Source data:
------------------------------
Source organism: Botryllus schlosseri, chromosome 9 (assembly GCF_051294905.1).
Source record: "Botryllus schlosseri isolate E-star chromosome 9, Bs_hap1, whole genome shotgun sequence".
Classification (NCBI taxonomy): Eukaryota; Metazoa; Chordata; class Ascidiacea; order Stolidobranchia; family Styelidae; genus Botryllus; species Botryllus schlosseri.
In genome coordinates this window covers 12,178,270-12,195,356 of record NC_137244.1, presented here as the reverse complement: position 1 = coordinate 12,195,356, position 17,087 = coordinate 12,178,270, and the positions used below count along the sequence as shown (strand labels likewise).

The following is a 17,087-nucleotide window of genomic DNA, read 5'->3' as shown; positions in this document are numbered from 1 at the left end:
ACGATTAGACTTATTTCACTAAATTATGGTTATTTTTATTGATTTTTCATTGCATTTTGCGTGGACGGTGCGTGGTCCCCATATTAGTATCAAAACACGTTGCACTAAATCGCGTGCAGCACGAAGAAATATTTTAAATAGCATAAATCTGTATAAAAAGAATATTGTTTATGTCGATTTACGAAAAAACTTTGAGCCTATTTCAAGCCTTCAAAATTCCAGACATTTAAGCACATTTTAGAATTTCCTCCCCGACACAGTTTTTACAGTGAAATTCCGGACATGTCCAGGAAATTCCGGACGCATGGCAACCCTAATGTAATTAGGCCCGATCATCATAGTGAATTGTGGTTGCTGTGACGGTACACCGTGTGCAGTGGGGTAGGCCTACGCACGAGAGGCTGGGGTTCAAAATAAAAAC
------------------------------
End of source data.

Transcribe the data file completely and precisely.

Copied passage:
Source organism: Botryllus schlosseri, chromosome 9 (assembly GCF_051294905.1).
Source record: "Botryllus schlosseri isolate E-star chromosome 9, Bs_hap1, whole genome shotgun sequence".
Classification (NCBI taxonomy): Eukaryota; Metazoa; Chordata; class Ascidiacea; order Stolidobranchia; family Styelidae; genus Botryllus; species Botryllus schlosseri.
In genome coordinates this window covers 12,178,270-12,195,356 of record NC_137244.1, presented here as the reverse complement: position 1 = coordinate 12,195,356, position 17,087 = coordinate 12,178,270, and the positions used below count along the sequence as shown (strand labels likewise).

The following is a 17,087-nucleotide window of genomic DNA, read 5'->3' as shown; positions in this document are numbered from 1 at the left end:
ACGATTAGACTTATTTCACTAAATTATGGTTATTTTTATTGATTTTTCATTGCATTTTGCGTGGACGGTGCGTGGTCCCCATATTAGTATCAAAACACGTTGCACTAAATCGCGTGCAGCACGAAGAAATATTTTAAATAGCATAAATCTGTATAAAAAGAATATTGTTTATGTCGATTTACGAAAAAACTTTGAGCCTATTTCAAGCCTTCAAAATTCCAGACATTTAAGCACATTTTAGAATTTCCTCCCCGACACAGTTTTTACAGTGAAATTCCGGACATGTCCAGGAAATTCCGGACGCATGGCAACCCTAATGTAATTAGGCCCGATCATCATAGTGAATTGTGGTTGCTGTGACGGTACACCGTGTGCAGTGGGGTAGGCCTACGCACGAGAGGCTGGGGTTCAAAATAAAAAC